5 mins read

A Cookieless World Conclusion

A Cookieless World Conclusion

As 87% of people now believe data privacy is a right, not a privilege,[1]we, as marketers, should do better to address their growing concerns around how their information is collected and used. It is not only a matter of legal compliance, but also a matter of trust.  In that context, although the recent evolution in the cookies landscape has triggered legitimate concerns around the potential consequences on advertising efficiency and on market dynamics, we should all welcome any change promoting user privacy as a collective, meaningful progress.  Of course, these changes come with their own set of challenges and uncertainties, and the industry will probably have to make do with less - but better - data.  As we have seen in this report:  The leading web browsers are moving away from third-party cookies, creating a fresh paradigm for the digital marketing industry. In 2023, we consider using third-party cookies for advertising purposes should be a relic of the past. Apple is going even further, requiring apps to explicitly obtain consent to keep tracking users.[2] Some digital marketing activities are impacted, such as data management, audience activation, and performance measurement.  Marketers must reconsider how they manage data. This means questioning their current value exchange, improving communications around data privacy, and revisiting their technology needs.  To keep engaging consumers, marketers should investigate the possibilities offered by contextual targeting and cookieless audience targeting alternatives such as persistent IDs.  To measure future performance, marketers will have to combine multiple techniques, from in-platform attribution to incrementality measurement to media mix modelling. A solid testing roadmap will be more important than ever.  There is no silver bullet for this evolution, instead, each brand must develop its unique combination of responses. It is fine if your organisation has not figured out the best option yet. You are not running behind as there is still time to adapt – but you should not wait any longer to plan your transition to a new model.  We expect discussions around privacy and identity to stay at the forefront of the debate even after we have pivoted to the cookieless world.  This is why at dentsu we constantly monitor the martech landscape and are committed to working alongside our clients and partners to imagine and implement solutions that work for all. As a global leader in search marketing, we have implemented advanced cookieless strategies for the world’s largest brands for the last 10+ years. We are using this know-how to help our clients not only thrive in a world free of third-party cookies but do so with speed.  Digital advertising has always been one of the most dynamic and exciting marketing spaces - and we are confident the best is yet to come.    For more, download the full report today: http://ow.ly/KDTK50FKTaJ  [1] Microsoft Advertising in partnership with iProspect, 2020 Consumer Privacy and Brand Trust Survey, Dec 2019 – Mar 2020, as featured in the report In Brands We Trust, published in April 2020  [2] Apple Developer, App Store, User Privacy and Data Use, as accessed on May 4, 2020    0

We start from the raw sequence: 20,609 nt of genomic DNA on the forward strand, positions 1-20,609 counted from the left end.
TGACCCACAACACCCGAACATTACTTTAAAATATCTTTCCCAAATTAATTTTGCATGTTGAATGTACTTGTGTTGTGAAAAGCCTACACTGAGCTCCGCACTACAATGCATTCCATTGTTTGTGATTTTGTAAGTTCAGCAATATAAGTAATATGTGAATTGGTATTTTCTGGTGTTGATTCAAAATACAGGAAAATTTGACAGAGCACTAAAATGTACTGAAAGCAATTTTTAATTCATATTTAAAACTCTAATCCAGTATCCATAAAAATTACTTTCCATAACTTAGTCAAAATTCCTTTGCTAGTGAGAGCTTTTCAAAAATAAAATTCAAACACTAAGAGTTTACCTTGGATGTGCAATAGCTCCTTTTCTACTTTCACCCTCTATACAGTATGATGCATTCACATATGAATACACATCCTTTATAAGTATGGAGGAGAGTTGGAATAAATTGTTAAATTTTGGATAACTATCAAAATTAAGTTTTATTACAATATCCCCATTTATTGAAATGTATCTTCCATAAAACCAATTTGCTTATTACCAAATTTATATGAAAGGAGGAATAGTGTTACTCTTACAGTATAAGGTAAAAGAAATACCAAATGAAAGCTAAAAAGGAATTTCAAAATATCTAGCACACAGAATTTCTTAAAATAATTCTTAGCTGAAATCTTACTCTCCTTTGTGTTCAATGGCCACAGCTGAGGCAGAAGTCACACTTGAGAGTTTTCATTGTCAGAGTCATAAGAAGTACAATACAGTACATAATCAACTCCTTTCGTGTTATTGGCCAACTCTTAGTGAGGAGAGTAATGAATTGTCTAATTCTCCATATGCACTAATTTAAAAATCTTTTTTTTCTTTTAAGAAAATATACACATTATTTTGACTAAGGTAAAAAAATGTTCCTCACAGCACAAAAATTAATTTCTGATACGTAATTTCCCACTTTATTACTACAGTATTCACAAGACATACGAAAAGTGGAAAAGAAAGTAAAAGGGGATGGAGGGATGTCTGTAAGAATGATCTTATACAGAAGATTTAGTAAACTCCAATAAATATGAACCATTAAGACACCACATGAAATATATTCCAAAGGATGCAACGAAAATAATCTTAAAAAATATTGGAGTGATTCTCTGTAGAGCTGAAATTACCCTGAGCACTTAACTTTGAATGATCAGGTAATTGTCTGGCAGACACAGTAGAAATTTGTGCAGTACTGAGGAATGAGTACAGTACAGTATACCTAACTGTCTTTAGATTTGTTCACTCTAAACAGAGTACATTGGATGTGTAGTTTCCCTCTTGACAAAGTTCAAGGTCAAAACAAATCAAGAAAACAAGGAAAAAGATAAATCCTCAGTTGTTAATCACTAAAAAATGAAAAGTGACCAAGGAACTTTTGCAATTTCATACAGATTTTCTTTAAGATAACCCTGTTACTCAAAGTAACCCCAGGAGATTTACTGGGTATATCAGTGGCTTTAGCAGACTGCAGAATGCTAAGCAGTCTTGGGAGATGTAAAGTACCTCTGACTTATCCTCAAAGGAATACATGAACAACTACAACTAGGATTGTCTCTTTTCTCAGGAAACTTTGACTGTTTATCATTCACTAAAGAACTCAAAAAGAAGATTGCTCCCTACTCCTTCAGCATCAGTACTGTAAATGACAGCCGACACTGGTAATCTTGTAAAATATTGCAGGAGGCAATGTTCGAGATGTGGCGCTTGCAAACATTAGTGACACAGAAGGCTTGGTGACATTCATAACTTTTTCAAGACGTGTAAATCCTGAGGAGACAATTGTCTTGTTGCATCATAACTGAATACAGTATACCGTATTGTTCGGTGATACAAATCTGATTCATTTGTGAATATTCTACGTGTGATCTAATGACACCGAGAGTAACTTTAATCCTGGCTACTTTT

3 mins read

Making the most of Attention by Aligning UX with Consumer Intent.

Making the most of Attention by Aligning UX with Consumer Intent.